|Author(s)||Douglas W. Maynard, Jason Turowetz|
|Title||Doing Testing: How Concrete Competence can Facilitate or Inhibit Performances of Children with Autism Spectrum Disorder|
|Tag(s)||EMCA, AutismSpectrumdisorder, Testing, Scienceandtechnology, Conversationanalysis, Ethnomethodology, Medical sociology|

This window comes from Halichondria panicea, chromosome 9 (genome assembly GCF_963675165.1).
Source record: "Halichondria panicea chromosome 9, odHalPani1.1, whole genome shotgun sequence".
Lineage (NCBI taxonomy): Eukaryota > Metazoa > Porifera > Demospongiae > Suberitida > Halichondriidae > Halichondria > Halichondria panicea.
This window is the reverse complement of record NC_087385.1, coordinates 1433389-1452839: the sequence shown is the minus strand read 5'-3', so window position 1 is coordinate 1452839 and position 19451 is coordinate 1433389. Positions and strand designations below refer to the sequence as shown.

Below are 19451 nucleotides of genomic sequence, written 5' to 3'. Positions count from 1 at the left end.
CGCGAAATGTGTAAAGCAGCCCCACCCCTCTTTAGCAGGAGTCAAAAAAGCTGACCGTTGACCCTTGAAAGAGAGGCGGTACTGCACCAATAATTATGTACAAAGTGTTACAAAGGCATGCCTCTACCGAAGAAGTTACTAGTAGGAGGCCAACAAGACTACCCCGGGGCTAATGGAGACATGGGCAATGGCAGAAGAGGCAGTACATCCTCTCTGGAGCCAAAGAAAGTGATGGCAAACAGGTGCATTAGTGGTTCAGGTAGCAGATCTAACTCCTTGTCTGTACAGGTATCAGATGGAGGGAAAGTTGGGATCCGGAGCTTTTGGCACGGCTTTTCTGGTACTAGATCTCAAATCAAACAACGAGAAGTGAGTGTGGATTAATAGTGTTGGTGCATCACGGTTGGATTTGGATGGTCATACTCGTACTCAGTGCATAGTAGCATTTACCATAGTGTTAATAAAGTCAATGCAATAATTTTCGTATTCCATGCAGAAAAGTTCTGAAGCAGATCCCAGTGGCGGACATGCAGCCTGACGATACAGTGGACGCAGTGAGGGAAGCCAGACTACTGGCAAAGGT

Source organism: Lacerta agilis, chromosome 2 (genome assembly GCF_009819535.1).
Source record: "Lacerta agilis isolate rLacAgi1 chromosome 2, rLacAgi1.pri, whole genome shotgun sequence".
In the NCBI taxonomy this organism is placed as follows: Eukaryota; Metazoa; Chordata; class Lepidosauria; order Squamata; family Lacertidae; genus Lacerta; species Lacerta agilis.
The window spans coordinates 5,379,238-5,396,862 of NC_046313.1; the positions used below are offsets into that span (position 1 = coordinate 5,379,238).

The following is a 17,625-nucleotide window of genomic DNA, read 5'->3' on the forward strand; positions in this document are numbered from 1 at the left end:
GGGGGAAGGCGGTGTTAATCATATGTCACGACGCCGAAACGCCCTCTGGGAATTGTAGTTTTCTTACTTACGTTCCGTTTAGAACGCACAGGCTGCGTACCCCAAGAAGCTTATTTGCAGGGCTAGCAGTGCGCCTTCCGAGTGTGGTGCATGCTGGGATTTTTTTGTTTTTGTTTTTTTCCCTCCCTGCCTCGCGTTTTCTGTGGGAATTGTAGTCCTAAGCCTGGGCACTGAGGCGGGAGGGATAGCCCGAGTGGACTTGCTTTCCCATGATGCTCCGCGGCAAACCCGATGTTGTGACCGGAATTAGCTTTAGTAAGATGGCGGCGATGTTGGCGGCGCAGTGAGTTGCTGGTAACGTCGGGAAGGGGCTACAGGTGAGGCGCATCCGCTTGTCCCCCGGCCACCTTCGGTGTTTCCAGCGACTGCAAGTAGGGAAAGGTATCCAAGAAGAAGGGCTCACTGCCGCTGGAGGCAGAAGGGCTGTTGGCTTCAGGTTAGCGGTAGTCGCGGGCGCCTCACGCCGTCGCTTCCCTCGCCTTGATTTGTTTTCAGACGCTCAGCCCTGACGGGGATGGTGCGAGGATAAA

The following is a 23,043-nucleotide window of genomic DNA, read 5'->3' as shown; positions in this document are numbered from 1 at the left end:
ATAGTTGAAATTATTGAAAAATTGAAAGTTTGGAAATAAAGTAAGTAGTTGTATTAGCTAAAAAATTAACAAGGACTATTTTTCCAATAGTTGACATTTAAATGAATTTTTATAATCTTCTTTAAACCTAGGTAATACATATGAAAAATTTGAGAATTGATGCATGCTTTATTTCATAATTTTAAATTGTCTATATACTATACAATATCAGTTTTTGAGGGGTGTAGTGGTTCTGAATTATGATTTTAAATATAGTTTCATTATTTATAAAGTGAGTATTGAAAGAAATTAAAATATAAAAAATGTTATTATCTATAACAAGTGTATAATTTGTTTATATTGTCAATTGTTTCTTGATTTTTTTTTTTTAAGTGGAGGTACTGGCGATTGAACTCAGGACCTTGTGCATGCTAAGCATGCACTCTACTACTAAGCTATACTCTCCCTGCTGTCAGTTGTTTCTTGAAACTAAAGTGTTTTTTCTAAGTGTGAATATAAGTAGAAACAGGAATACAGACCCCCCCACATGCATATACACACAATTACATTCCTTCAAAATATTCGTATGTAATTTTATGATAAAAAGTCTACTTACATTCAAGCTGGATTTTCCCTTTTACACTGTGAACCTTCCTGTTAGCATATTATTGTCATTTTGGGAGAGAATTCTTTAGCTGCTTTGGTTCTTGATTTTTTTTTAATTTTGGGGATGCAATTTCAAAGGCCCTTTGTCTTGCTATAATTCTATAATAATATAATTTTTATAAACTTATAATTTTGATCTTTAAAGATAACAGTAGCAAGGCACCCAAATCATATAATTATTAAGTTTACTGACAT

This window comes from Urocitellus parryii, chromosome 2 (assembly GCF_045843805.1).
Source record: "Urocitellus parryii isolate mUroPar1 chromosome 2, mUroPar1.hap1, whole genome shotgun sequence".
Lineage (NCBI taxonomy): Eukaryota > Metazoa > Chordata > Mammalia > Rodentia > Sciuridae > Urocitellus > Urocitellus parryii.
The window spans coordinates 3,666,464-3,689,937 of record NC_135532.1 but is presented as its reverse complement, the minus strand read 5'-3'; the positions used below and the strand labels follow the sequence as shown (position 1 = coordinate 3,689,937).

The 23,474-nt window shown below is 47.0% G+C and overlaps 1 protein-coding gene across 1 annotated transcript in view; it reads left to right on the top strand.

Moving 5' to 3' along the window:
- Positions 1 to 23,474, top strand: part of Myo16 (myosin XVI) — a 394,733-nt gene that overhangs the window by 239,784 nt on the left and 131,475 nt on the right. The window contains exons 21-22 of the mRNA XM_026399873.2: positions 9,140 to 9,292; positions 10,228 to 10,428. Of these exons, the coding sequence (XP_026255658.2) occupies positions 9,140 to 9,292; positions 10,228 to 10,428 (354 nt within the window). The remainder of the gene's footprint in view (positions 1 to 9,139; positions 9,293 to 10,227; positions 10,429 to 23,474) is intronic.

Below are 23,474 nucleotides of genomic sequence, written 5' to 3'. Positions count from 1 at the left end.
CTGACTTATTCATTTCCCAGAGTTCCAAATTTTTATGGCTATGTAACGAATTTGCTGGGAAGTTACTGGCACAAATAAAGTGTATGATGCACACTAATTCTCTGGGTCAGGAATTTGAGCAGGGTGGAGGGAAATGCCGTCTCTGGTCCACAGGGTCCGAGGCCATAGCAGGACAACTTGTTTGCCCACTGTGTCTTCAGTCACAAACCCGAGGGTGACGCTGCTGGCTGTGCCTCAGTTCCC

This article contributes to the sociology of science and technology through the study of language use and social interaction. As an analysis of how clinicians examine children to diagnose developmental disabilities, it involves the sociology of testing and standardization, with our particular focus on Autism Spectrum Disorders. Whereas previous research has concentrated primarily on the outcomes of testing, such as diagnostic trends, little has been written about the tests by which these trends are produced. Our analysis shows how psychometric tests operate to shape the interactive environments (those established by the test instrument, scoring metrics, etc.). Additionally, the interactional environment (the practices by which protocols are implemented as clinician and child do the test) exerts an influence on performance. In short, the interactive and interactional environment may affect the measurement of ability and difference in children. We propose that the emphasis of clinical tests on measuring second-order, abstract competence—or the ability to produce general answers to theoretical questions—may obscure various kinds of first-order, concrete competence and “autistic intelligence” a child displays. As forms of first-order, concrete competence, we examine orientation in situ to testing history, narrative combinations of test items, and using filler words for test item answers.